After you have read the story, "Eliza Tupper Wilkes: Riding for Faith, Hope, and Love," think about the convictions you hold in your own life and moments of courage that you have experienced, or avoided.
Find some time to sit in a quiet place, even if only a few minutes, and reflect on these issues in your own life. What are your convictions? What are your resources for the courage to stand up for what you believe? What would you or do you stand up for, even if it might be dangerous or inconvenient to do so?
Use these questions, if you find them helpful:
- What beliefs do you hold strongly? What beliefs would you call your convictions?
- What would you be willing to stand up for, even, perhaps, at your own peril?
- How have you come to decide what convictions are most important to you?
- What are the moments in your life when you have felt called to take a courageous stand, or to be courageous?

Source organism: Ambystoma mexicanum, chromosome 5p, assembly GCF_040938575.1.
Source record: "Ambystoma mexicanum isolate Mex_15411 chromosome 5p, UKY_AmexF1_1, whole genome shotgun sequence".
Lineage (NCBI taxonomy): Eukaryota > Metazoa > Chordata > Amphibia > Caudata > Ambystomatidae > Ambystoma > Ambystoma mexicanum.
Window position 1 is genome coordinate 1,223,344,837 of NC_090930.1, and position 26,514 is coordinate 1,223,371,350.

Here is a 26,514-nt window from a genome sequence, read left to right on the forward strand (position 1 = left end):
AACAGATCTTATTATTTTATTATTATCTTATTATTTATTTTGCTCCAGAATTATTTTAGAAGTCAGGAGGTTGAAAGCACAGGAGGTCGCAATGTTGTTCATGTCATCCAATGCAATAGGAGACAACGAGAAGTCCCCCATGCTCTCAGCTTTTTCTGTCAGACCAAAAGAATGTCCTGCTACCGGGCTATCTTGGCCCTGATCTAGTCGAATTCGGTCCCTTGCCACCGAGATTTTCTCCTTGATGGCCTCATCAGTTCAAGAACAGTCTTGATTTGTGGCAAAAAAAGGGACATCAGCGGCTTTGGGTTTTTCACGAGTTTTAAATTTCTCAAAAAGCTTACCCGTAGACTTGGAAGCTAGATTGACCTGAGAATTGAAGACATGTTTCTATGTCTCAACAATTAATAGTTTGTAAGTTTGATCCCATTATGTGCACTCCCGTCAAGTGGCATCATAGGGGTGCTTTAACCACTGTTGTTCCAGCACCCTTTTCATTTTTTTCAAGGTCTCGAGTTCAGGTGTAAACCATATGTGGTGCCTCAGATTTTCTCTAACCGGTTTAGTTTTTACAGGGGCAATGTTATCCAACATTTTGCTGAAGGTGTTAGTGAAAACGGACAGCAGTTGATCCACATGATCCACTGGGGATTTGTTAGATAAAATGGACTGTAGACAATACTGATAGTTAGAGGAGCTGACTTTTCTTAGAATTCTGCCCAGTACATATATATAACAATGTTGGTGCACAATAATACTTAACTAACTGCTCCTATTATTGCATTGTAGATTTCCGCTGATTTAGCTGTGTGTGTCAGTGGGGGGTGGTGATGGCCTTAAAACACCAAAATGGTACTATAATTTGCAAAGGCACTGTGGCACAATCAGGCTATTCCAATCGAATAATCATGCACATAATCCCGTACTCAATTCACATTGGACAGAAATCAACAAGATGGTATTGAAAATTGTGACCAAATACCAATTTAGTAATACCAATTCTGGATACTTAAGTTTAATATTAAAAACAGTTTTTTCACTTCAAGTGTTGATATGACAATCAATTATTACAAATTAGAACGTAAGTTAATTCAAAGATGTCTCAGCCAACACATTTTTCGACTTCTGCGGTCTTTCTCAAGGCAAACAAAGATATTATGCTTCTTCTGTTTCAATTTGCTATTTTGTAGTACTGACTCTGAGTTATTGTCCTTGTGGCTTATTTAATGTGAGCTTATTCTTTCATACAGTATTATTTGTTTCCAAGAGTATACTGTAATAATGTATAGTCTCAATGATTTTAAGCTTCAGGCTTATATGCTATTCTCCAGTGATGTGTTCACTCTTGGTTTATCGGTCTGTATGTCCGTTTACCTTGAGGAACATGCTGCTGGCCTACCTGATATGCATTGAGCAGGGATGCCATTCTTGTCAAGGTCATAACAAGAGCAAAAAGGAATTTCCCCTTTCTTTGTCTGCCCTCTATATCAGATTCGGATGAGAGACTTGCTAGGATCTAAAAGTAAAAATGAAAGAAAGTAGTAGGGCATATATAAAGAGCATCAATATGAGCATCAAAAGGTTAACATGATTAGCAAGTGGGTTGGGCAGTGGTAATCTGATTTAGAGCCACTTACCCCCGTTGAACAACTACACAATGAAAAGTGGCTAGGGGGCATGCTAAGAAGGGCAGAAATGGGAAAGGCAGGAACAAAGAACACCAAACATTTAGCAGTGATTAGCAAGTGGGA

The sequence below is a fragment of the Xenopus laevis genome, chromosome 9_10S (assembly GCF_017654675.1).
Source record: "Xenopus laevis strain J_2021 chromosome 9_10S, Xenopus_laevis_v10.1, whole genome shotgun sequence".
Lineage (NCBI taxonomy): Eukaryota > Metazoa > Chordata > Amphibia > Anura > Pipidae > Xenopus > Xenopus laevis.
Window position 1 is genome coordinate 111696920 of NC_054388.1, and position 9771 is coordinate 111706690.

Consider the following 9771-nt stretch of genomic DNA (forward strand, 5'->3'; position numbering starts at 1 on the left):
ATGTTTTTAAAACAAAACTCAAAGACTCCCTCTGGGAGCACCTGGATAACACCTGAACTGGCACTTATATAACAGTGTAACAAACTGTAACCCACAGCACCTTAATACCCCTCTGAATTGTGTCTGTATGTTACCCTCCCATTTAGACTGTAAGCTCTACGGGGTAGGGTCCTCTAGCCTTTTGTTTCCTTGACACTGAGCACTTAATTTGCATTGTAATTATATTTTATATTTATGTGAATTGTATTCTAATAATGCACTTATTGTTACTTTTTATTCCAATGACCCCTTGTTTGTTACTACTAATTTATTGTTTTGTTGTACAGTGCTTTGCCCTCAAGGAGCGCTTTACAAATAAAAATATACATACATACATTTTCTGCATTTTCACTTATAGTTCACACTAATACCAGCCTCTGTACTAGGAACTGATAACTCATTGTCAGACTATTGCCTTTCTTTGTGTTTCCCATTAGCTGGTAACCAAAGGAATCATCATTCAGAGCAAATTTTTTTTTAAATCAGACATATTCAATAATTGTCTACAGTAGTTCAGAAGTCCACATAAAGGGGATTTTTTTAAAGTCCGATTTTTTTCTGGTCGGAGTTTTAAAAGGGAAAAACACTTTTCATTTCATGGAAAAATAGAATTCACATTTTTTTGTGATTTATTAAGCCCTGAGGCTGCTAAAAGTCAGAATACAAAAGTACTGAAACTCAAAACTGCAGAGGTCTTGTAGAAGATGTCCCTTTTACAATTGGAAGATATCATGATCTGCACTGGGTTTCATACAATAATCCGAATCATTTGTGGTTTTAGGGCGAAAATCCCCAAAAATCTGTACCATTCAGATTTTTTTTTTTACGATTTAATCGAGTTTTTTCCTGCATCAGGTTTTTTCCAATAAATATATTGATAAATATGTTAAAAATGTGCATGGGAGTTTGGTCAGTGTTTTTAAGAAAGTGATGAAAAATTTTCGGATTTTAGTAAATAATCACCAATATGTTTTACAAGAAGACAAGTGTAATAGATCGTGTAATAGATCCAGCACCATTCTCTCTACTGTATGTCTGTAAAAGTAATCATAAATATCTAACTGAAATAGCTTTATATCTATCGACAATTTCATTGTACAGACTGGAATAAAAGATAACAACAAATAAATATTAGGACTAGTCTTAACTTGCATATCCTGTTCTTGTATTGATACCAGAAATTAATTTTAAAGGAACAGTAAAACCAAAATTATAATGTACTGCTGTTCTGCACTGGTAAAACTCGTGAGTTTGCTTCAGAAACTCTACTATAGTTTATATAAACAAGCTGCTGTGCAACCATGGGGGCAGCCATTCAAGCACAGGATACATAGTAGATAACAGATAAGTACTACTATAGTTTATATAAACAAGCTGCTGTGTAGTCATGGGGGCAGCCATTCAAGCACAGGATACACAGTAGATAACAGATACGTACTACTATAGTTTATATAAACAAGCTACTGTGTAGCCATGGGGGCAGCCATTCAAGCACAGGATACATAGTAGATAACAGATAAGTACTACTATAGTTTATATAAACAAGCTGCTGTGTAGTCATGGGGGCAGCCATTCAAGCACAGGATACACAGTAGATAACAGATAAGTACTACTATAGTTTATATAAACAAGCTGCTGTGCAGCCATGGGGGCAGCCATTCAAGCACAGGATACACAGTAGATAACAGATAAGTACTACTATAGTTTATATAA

- What are the moments in your life when you wish you could have been more courageous?
- What resources do you find in your faith, and in your faith community, to support you in your courage and your convictions?
- What resources in your faith and in your faith community do you wish could be strengthened, to support you better in your courage and your convictions?
Focus on the children who will be in the session today. What convictions do you hope a new generation of Unitarian Universalists will hold dear? What kinds of courageous actions would you wish for them to take? What resources do you wish them to have in their lives and in their faith community to support them in their courage and their convictions? Let your wishes for the group guide you in the session you are about to lead.
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